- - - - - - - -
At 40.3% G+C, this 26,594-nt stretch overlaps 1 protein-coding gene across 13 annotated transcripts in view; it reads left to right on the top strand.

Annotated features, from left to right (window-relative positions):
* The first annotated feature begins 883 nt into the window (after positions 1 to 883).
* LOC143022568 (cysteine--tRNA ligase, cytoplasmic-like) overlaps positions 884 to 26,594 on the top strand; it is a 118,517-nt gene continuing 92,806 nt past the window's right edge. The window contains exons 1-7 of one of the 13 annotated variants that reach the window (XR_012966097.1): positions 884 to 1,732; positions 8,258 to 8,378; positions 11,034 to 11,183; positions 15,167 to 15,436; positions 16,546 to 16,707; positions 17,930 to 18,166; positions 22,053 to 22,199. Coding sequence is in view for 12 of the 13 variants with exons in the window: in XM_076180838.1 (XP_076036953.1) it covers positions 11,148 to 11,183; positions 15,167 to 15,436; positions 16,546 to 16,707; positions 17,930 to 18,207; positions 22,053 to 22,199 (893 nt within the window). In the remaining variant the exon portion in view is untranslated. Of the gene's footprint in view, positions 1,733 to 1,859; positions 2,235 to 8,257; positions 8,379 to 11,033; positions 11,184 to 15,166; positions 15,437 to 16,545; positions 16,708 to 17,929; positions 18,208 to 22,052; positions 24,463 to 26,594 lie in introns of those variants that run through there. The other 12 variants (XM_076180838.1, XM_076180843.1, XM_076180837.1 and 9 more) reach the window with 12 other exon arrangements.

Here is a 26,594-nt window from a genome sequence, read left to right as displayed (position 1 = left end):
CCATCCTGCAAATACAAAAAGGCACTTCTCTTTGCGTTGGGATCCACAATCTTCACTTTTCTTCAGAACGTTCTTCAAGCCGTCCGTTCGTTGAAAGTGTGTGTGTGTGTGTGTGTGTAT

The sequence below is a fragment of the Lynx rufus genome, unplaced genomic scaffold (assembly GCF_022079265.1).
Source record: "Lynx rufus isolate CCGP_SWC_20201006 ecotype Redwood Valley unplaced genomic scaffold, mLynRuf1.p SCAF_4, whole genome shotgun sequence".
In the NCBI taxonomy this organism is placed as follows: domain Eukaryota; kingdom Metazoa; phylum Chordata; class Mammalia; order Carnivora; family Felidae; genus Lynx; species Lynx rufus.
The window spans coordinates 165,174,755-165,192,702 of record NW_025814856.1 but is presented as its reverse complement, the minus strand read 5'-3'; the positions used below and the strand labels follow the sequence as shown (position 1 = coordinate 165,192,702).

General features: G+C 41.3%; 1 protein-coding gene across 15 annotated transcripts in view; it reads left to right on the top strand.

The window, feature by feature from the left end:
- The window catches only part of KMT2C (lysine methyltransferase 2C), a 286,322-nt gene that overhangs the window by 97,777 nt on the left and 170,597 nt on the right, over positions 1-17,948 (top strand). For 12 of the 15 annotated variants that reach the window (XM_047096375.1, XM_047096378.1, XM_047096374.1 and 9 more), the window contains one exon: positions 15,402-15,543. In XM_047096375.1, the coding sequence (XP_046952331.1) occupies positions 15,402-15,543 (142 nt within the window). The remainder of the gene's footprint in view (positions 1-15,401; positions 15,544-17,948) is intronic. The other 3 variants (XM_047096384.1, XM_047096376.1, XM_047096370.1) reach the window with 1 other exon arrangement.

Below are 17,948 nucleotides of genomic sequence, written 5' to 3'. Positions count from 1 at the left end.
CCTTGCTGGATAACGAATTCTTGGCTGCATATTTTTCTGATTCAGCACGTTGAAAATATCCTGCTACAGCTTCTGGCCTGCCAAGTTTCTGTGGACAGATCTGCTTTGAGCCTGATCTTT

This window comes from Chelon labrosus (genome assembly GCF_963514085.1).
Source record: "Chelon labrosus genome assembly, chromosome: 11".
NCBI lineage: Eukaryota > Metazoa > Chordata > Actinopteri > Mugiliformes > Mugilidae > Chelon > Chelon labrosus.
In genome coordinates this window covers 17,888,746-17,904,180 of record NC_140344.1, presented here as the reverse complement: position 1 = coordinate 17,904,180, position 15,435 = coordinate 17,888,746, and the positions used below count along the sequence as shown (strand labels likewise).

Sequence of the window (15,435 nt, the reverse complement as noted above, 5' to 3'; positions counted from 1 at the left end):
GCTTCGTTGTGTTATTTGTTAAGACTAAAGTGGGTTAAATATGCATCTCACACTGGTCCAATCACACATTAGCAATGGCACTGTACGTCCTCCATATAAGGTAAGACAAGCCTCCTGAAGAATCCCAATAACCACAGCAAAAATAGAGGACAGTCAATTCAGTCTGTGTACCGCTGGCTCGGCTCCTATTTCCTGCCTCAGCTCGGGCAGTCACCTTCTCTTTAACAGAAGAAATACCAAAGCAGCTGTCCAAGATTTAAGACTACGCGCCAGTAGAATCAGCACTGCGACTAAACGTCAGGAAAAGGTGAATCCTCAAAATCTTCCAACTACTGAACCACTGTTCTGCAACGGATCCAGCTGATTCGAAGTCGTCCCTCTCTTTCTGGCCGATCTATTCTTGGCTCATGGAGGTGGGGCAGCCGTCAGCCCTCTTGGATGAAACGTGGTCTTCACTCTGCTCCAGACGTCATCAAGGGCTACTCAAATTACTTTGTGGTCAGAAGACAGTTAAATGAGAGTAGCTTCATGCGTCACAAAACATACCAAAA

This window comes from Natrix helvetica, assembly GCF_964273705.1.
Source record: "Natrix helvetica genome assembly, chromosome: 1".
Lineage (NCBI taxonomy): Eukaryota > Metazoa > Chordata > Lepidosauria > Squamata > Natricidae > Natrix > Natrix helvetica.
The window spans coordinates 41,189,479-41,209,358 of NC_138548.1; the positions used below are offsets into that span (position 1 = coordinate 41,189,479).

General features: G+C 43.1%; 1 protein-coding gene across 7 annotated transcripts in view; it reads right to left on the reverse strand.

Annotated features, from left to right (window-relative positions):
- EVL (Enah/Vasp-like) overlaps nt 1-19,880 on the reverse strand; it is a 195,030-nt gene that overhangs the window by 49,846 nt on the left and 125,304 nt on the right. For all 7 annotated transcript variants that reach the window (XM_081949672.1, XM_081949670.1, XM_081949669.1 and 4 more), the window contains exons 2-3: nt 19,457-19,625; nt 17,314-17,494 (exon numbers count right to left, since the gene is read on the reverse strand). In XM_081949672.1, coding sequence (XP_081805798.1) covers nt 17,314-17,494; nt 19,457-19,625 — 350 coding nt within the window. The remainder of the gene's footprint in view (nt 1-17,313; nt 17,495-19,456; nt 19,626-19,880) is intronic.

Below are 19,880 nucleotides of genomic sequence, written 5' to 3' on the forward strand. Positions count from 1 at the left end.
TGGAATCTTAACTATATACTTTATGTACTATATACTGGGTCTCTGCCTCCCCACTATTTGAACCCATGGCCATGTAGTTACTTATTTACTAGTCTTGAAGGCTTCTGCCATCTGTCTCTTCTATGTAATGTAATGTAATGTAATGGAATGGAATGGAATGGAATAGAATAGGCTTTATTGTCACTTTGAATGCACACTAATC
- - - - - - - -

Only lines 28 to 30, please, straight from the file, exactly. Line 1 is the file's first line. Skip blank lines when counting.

- EVL (Enah/Vasp-like) overlaps nt 1-19,880 on the reverse strand; it is a 195,030-nt gene that overhangs the window by 49,846 nt on the left and 125,304 nt on the right. For all 7 annotated transcript variants that reach the window (XM_081949672.1, XM_081949670.1, XM_081949669.1 and 4 more), the window contains exons 2-3: nt 19,457-19,625; nt 17,314-17,494 (exon numbers count right to left, since the gene is read on the reverse strand). In XM_081949672.1, coding sequence (XP_081805798.1) covers nt 17,314-17,494; nt 19,457-19,625 — 350 coding nt within the window. The remainder of the gene's footprint in view (nt 1-17,313; nt 17,495-19,456; nt 19,626-19,880) is intronic.

Below are 19,880 nucleotides of genomic sequence, written 5' to 3' on the forward strand. Positions count from 1 at the left end.
TGGAATCTTAACTATATACTTTATGTACTATATACTGGGTCTCTGCCTCCCCACTATTTGAACCCATGGCCATGTAGTTACTTATTTACTAGTCTTGAAGGCTTCTGCCATCTGTCTCTTCTATGTAATGTAATGTAATGTAATGGAATGGAATGGAATGGAATAGAATAGGCTTTATTGTCACTTTGAATGCACACTAATC